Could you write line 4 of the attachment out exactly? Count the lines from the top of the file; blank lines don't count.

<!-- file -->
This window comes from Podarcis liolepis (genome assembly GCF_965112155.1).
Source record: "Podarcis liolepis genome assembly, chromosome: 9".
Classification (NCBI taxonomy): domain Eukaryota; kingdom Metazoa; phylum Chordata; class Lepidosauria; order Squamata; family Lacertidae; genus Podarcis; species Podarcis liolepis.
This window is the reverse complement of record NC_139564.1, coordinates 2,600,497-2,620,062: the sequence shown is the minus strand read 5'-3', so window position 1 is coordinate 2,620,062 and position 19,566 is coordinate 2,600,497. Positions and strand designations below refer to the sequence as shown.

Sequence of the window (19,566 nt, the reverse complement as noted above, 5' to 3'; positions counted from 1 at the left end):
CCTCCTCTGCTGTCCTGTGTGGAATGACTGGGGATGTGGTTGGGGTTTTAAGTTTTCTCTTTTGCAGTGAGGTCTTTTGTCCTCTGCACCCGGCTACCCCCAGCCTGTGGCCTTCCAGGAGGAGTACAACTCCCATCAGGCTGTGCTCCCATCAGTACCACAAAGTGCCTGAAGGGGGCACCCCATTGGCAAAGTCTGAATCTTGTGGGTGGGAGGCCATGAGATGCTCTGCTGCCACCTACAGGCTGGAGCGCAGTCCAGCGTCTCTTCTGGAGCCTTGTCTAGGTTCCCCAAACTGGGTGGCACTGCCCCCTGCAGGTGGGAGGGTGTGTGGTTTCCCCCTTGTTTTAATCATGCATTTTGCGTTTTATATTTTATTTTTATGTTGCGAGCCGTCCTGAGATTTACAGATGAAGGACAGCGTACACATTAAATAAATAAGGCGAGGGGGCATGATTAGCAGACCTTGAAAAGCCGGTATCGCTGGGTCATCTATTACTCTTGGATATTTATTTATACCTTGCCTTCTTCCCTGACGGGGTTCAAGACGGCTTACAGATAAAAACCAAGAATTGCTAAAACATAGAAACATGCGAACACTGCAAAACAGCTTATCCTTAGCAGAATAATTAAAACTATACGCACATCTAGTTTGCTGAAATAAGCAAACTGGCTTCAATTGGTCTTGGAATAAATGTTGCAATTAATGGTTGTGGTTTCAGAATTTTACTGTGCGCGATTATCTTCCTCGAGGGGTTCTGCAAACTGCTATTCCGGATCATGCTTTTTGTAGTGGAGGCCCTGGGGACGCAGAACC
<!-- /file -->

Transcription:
This window is the reverse complement of record NC_139564.1, coordinates 2,600,497-2,620,062: the sequence shown is the minus strand read 5'-3', so window position 1 is coordinate 2,620,062 and position 19,566 is coordinate 2,600,497. Positions and strand designations below refer to the sequence as shown.